ARM’s architectural development, in turn, has been a good example of this process. The non-unified Utgard architecture gave way to the unified Midgard architecture in 2012, about 6 years after dGPUs first made the transition. And as we learned when we examined the Midgard architecture in depth, Midgard was an architecture well suited for the rendering paradigms of the time.

Midgard’s shader core, in short, was an Instruction Level Parallelism-centric design, employing a Very Long Instruction Word (VLIW) instruction format. To achieve maximum utilization out of Midgard’s shader cores, you needed to be able to extract a significant amount of ILP – 4 concurrent instructions – in order to fill all of the slots in a shader core. This sort of design maps well to basic graphics workloads, as 4 color component RGBA is a natural fit for the 4 lanes of ARM’s VLIW-4 design. Furthermore VLIW designs are traditionally very space efficient, as there’s relatively little overhead logic, which is always a boon for the tight constraints of the SoC space.

However getting back to what we said earlier about SoC GPUs being an echo of discrete GPUs, as we’ve seen there, VLIW does have a limited shelf life. Newer rendering paradigms often work with just 1 or 2 components at once, which leaves open lanes that need to be filled to achieve full GPU utilization. A good shader compiler can help here, but it does become an escalating technology war over time, as getting good performance becomes increasingly compiler-centric, and writing a compiler that can extract the necessary ILP is a challenge in and of itself. What history has shown us – and what is going to happen again in the mobile market – is that rendering workloads will continue to shift away from a style that is suitable for VLIW.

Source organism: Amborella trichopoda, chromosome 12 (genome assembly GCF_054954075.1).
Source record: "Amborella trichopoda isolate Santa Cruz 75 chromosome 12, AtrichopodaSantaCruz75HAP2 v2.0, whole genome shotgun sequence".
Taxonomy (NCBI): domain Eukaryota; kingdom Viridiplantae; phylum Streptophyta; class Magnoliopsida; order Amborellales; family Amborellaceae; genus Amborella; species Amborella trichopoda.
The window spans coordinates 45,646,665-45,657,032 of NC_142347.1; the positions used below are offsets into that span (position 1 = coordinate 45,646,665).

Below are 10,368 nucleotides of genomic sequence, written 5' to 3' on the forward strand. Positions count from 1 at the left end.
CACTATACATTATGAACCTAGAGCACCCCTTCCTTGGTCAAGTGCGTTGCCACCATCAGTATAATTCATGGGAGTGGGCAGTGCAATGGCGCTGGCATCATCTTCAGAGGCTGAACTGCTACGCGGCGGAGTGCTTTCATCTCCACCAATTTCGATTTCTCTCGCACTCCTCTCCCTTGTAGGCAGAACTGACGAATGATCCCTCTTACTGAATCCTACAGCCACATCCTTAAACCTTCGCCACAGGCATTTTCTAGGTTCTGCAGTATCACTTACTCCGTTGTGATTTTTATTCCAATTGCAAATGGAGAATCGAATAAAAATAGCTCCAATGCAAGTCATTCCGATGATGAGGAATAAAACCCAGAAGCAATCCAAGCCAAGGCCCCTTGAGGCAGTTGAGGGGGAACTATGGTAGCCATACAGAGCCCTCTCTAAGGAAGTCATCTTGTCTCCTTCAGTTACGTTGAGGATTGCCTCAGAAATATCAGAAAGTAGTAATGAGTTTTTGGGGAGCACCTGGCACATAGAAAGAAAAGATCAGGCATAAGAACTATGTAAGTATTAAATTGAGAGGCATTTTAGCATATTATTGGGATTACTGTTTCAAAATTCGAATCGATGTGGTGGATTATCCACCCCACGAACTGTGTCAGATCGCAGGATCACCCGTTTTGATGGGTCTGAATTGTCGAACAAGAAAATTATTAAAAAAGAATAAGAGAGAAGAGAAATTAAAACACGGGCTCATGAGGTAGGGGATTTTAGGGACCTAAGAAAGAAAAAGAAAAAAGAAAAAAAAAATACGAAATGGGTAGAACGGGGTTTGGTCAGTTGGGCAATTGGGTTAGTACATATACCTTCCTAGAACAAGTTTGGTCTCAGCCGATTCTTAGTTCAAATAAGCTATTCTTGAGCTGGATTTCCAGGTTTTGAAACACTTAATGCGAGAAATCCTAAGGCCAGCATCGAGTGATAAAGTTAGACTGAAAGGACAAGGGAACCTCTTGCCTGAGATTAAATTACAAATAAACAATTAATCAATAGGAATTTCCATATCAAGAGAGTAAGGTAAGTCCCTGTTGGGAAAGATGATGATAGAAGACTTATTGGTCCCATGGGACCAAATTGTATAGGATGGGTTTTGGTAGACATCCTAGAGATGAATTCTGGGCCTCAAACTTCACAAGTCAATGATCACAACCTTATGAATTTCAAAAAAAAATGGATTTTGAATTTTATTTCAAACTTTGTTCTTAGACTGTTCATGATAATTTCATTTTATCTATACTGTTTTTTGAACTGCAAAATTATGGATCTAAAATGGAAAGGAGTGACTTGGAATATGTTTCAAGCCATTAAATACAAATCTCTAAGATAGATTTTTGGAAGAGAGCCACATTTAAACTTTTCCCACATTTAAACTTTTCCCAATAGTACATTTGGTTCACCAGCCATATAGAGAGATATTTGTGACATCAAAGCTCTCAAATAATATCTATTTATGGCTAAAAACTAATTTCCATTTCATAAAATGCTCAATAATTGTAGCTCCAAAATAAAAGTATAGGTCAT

The Bifrost Quad: Replacing ILP with TLP
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  • Shadow7037932 - Tuesday, May 31, 2016 - link

    Mobile VR (hopefully, meaning "cheaper" VR) for starters. Reply
  • Spunjji - Wednesday, June 1, 2016 - link

    Your lack of imagination is staggering. Reply
  • Zyzzyx - Wednesday, June 1, 2016 - link

    This technology is going to affect millions if not billions of customers over the next few years, your 1080 will be used by a limited number of gamers, we know already about the Pascal architecture, as it has already been covered. Claiming that mobile dGPUs have no importance sounds like Ballmer saying the iphone had no market.

    You might also have missed the iPad Pro and what you can use it for, and no it is not mobile gaming ...